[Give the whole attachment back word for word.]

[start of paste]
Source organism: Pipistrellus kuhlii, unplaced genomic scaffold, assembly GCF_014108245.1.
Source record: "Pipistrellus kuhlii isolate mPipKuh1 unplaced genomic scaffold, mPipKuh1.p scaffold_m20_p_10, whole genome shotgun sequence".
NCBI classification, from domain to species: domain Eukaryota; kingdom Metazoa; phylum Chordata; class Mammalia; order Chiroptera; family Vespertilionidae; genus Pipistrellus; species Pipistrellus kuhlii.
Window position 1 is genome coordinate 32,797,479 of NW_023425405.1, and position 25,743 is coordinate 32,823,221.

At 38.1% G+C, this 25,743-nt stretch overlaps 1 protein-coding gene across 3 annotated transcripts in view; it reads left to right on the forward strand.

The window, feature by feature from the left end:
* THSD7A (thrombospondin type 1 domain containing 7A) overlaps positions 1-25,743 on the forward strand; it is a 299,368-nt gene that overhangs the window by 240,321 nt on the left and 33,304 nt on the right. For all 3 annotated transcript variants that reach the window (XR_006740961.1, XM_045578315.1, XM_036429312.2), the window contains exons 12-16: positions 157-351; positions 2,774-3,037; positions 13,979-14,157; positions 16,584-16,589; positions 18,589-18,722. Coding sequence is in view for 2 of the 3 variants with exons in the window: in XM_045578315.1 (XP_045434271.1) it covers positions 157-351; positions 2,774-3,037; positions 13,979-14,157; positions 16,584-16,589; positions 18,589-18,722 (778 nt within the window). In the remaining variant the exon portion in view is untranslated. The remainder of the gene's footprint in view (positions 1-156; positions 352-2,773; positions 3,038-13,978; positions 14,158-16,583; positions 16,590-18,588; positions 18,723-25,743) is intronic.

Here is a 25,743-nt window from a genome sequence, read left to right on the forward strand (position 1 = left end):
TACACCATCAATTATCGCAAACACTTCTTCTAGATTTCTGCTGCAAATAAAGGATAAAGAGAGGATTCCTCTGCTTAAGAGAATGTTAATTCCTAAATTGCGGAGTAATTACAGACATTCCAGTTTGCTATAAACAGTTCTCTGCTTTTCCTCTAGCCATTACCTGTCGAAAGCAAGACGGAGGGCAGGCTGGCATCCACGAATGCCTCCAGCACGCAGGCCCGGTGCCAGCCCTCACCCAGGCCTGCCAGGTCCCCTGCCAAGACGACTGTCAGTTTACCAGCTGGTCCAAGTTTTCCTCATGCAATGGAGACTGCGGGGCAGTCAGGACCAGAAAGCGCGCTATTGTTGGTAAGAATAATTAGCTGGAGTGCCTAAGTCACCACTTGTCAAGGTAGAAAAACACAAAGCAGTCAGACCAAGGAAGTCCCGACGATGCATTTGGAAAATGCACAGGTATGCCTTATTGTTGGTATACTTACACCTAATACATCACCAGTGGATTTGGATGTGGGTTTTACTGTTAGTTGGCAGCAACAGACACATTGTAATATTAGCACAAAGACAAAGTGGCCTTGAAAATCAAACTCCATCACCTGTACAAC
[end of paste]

Source organism: Pipistrellus kuhlii, unplaced genomic scaffold, assembly GCF_014108245.1.
Source record: "Pipistrellus kuhlii isolate mPipKuh1 unplaced genomic scaffold, mPipKuh1.p scaffold_m20_p_10, whole genome shotgun sequence".
NCBI classification, from domain to species: domain Eukaryota; kingdom Metazoa; phylum Chordata; class Mammalia; order Chiroptera; family Vespertilionidae; genus Pipistrellus; species Pipistrellus kuhlii.
Window position 1 is genome coordinate 32,797,479 of NW_023425405.1, and position 25,743 is coordinate 32,823,221.

At 38.1% G+C, this 25,743-nt stretch overlaps 1 protein-coding gene across 3 annotated transcripts in view; it reads left to right on the forward strand.

The window, feature by feature from the left end:
* THSD7A (thrombospondin type 1 domain containing 7A) overlaps positions 1-25,743 on the forward strand; it is a 299,368-nt gene that overhangs the window by 240,321 nt on the left and 33,304 nt on the right. For all 3 annotated transcript variants that reach the window (XR_006740961.1, XM_045578315.1, XM_036429312.2), the window contains exons 12-16: positions 157-351; positions 2,774-3,037; positions 13,979-14,157; positions 16,584-16,589; positions 18,589-18,722. Coding sequence is in view for 2 of the 3 variants with exons in the window: in XM_045578315.1 (XP_045434271.1) it covers positions 157-351; positions 2,774-3,037; positions 13,979-14,157; positions 16,584-16,589; positions 18,589-18,722 (778 nt within the window). In the remaining variant the exon portion in view is untranslated. The remainder of the gene's footprint in view (positions 1-156; positions 352-2,773; positions 3,038-13,978; positions 14,158-16,583; positions 16,590-18,588; positions 18,723-25,743) is intronic.

Here is a 25,743-nt window from a genome sequence, read left to right on the forward strand (position 1 = left end):
TACACCATCAATTATCGCAAACACTTCTTCTAGATTTCTGCTGCAAATAAAGGATAAAGAGAGGATTCCTCTGCTTAAGAGAATGTTAATTCCTAAATTGCGGAGTAATTACAGACATTCCAGTTTGCTATAAACAGTTCTCTGCTTTTCCTCTAGCCATTACCTGTCGAAAGCAAGACGGAGGGCAGGCTGGCATCCACGAATGCCTCCAGCACGCAGGCCCGGTGCCAGCCCTCACCCAGGCCTGCCAGGTCCCCTGCCAAGACGACTGTCAGTTTACCAGCTGGTCCAAGTTTTCCTCATGCAATGGAGACTGCGGGGCAGTCAGGACCAGAAAGCGCGCTATTGTTGGTAAGAATAATTAGCTGGAGTGCCTAAGTCACCACTTGTCAAGGTAGAAAAACACAAAGCAGTCAGACCAAGGAAGTCCCGACGATGCATTTGGAAAATGCACAGGTATGCCTTATTGTTGGTATACTTACACCTAATACATCACCAGTGGATTTGGATGTGGGTTTTACTGTTAGTTGGCAGCAACAGACACATTGTAATATTAGCACAAAGACAAAGTGGCCTTGAAAATCAAACTCCATCACCTGTACAAC